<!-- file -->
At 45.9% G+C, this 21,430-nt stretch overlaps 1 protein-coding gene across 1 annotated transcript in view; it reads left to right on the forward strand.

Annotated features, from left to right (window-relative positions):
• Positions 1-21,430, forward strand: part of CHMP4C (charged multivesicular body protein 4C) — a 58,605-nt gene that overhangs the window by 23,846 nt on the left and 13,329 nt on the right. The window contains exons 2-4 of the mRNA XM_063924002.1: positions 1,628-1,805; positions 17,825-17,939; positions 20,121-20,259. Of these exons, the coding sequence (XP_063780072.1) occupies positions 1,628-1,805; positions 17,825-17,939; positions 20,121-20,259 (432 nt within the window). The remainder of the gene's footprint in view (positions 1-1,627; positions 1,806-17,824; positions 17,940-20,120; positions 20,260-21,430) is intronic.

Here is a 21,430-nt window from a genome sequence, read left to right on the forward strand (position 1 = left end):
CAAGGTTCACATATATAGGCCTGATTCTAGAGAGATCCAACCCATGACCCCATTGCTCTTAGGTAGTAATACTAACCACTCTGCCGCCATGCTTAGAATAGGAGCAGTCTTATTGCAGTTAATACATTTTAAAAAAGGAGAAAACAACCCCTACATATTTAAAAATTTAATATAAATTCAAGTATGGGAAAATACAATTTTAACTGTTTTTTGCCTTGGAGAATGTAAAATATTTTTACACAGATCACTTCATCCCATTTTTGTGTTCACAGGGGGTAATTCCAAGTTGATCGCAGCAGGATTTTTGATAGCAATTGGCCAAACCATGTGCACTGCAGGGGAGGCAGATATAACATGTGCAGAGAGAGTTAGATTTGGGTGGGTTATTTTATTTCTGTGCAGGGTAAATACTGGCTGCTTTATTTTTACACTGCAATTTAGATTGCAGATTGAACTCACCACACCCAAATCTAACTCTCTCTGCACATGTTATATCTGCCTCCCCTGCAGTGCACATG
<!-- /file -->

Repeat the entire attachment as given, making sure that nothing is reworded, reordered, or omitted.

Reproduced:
At 45.9% G+C, this 21,430-nt stretch overlaps 1 protein-coding gene across 1 annotated transcript in view; it reads left to right on the forward strand.

Annotated features, from left to right (window-relative positions):
• Positions 1-21,430, forward strand: part of CHMP4C (charged multivesicular body protein 4C) — a 58,605-nt gene that overhangs the window by 23,846 nt on the left and 13,329 nt on the right. The window contains exons 2-4 of the mRNA XM_063924002.1: positions 1,628-1,805; positions 17,825-17,939; positions 20,121-20,259. Of these exons, the coding sequence (XP_063780072.1) occupies positions 1,628-1,805; positions 17,825-17,939; positions 20,121-20,259 (432 nt within the window). The remainder of the gene's footprint in view (positions 1-1,627; positions 1,806-17,824; positions 17,940-20,120; positions 20,260-21,430) is intronic.

Here is a 21,430-nt window from a genome sequence, read left to right on the forward strand (position 1 = left end):
CAAGGTTCACATATATAGGCCTGATTCTAGAGAGATCCAACCCATGACCCCATTGCTCTTAGGTAGTAATACTAACCACTCTGCCGCCATGCTTAGAATAGGAGCAGTCTTATTGCAGTTAATACATTTTAAAAAAGGAGAAAACAACCCCTACATATTTAAAAATTTAATATAAATTCAAGTATGGGAAAATACAATTTTAACTGTTTTTTGCCTTGGAGAATGTAAAATATTTTTACACAGATCACTTCATCCCATTTTTGTGTTCACAGGGGGTAATTCCAAGTTGATCGCAGCAGGATTTTTGATAGCAATTGGCCAAACCATGTGCACTGCAGGGGAGGCAGATATAACATGTGCAGAGAGAGTTAGATTTGGGTGGGTTATTTTATTTCTGTGCAGGGTAAATACTGGCTGCTTTATTTTTACACTGCAATTTAGATTGCAGATTGAACTCACCACACCCAAATCTAACTCTCTCTGCACATGTTATATCTGCCTCCCCTGCAGTGCACATG